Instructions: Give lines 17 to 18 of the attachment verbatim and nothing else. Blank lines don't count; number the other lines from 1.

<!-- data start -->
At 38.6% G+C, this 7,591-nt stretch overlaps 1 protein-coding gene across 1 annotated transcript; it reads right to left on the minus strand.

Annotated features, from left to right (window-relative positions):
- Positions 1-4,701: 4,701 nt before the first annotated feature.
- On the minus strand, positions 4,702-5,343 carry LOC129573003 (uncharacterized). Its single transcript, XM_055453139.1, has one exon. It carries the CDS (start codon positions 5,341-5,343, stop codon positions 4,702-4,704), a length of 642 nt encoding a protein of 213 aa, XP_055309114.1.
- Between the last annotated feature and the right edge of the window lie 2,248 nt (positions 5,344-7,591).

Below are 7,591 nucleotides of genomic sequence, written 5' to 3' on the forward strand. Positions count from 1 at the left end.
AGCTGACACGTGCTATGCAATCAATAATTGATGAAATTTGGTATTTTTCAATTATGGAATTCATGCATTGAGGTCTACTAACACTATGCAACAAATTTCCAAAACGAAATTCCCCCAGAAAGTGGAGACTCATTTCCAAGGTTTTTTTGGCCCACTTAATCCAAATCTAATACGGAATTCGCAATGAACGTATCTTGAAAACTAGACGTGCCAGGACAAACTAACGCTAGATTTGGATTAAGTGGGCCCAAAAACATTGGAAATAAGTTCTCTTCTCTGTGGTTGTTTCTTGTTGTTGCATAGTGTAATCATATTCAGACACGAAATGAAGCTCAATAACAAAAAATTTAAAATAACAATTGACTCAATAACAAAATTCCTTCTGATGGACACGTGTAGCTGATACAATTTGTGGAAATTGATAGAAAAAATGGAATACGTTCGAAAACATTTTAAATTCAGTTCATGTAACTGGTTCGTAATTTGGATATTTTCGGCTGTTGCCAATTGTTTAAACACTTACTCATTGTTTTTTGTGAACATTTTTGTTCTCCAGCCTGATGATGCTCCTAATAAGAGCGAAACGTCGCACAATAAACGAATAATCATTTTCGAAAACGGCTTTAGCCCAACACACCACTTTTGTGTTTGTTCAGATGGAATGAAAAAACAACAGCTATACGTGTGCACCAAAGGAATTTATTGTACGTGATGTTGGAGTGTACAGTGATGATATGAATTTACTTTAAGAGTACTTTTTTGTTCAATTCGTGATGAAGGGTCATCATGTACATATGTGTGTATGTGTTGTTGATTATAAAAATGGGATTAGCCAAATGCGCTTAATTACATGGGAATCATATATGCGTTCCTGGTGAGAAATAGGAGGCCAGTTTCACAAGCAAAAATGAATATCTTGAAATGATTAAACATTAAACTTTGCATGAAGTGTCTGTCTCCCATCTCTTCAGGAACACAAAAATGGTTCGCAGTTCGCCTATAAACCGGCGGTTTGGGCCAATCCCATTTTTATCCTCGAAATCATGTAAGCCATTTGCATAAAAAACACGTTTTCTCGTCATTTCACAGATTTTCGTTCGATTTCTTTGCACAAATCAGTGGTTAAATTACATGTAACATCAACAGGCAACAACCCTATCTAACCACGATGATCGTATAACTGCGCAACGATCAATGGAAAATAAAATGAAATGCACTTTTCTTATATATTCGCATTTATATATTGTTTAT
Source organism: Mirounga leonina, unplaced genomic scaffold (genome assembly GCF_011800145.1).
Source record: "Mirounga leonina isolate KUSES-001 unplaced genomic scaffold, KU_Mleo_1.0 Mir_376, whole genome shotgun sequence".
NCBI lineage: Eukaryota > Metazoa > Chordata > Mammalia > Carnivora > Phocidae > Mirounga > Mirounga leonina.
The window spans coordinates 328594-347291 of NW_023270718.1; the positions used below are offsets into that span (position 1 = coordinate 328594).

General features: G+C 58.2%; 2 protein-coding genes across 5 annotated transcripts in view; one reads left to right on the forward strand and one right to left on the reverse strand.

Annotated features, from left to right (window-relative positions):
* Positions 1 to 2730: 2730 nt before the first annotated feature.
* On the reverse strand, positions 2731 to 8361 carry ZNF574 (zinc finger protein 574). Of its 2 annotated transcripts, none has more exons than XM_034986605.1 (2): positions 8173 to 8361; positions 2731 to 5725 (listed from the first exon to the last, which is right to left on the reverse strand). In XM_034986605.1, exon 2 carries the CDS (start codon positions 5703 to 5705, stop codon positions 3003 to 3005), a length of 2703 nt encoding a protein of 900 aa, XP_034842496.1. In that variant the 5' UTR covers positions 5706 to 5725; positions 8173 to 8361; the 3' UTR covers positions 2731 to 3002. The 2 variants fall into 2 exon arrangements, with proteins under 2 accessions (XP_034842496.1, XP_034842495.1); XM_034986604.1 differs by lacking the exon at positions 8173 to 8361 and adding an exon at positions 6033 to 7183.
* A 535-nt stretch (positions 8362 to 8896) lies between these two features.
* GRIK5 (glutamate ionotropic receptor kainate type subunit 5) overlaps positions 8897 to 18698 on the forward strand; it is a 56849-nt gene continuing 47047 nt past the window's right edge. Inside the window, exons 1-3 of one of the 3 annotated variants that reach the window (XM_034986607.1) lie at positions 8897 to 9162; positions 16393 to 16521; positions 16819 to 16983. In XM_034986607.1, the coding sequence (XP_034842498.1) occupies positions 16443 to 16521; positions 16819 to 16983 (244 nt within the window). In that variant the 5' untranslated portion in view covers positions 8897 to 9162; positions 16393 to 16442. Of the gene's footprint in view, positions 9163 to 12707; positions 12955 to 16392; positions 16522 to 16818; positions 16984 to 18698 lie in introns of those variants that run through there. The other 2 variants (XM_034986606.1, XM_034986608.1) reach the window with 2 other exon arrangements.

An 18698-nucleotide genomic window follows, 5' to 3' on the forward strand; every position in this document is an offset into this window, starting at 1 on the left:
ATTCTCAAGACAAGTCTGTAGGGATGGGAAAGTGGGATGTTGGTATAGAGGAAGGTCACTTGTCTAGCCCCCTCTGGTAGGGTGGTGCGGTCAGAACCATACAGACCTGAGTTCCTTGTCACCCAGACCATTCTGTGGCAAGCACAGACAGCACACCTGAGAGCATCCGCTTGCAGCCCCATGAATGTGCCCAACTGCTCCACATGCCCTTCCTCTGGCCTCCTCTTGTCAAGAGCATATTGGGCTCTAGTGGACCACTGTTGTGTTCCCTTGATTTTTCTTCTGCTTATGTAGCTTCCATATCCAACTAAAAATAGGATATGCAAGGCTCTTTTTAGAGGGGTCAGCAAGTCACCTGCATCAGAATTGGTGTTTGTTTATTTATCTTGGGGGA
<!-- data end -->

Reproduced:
* GRIK5 (glutamate ionotropic receptor kainate type subunit 5) overlaps positions 8897 to 18698 on the forward strand; it is a 56849-nt gene continuing 47047 nt past the window's right edge. Inside the window, exons 1-3 of one of the 3 annotated variants that reach the window (XM_034986607.1) lie at positions 8897 to 9162; positions 16393 to 16521; positions 16819 to 16983. In XM_034986607.1, the coding sequence (XP_034842498.1) occupies positions 16443 to 16521; positions 16819 to 16983 (244 nt within the window). In that variant the 5' untranslated portion in view covers positions 8897 to 9162; positions 16393 to 16442. Of the gene's footprint in view, positions 9163 to 12707; positions 12955 to 16392; positions 16522 to 16818; positions 16984 to 18698 lie in introns of those variants that run through there. The other 2 variants (XM_034986606.1, XM_034986608.1) reach the window with 2 other exon arrangements.

An 18698-nucleotide genomic window follows, 5' to 3' on the forward strand; every position in this document is an offset into this window, starting at 1 on the left: